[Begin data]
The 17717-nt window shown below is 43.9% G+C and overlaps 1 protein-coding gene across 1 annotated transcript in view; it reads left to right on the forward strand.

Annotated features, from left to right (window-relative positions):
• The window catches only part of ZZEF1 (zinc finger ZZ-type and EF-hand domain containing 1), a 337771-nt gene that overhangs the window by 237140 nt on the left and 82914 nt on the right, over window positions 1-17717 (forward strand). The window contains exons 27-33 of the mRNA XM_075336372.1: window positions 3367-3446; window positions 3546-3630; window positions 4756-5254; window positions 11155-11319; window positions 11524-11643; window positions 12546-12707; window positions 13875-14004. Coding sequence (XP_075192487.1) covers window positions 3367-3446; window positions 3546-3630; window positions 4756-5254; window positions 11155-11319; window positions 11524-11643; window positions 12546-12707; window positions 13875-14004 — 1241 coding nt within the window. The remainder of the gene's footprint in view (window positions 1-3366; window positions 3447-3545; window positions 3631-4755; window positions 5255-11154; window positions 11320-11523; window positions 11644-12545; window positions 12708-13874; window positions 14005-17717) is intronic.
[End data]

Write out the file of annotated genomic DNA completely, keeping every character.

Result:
The 17717-nt window shown below is 43.9% G+C and overlaps 1 protein-coding gene across 1 annotated transcript in view; it reads left to right on the forward strand.

Annotated features, from left to right (window-relative positions):
• The window catches only part of ZZEF1 (zinc finger ZZ-type and EF-hand domain containing 1), a 337771-nt gene that overhangs the window by 237140 nt on the left and 82914 nt on the right, over window positions 1-17717 (forward strand). The window contains exons 27-33 of the mRNA XM_075336372.1: window positions 3367-3446; window positions 3546-3630; window positions 4756-5254; window positions 11155-11319; window positions 11524-11643; window positions 12546-12707; window positions 13875-14004. Coding sequence (XP_075192487.1) covers window positions 3367-3446; window positions 3546-3630; window positions 4756-5254; window positions 11155-11319; window positions 11524-11643; window positions 12546-12707; window positions 13875-14004 — 1241 coding nt within the window. The remainder of the gene's footprint in view (window positions 1-3366; window positions 3447-3545; window positions 3631-4755; window positions 5255-11154; window positions 11320-11523; window positions 11644-12545; window positions 12708-13874; window positions 14005-17717) is intronic.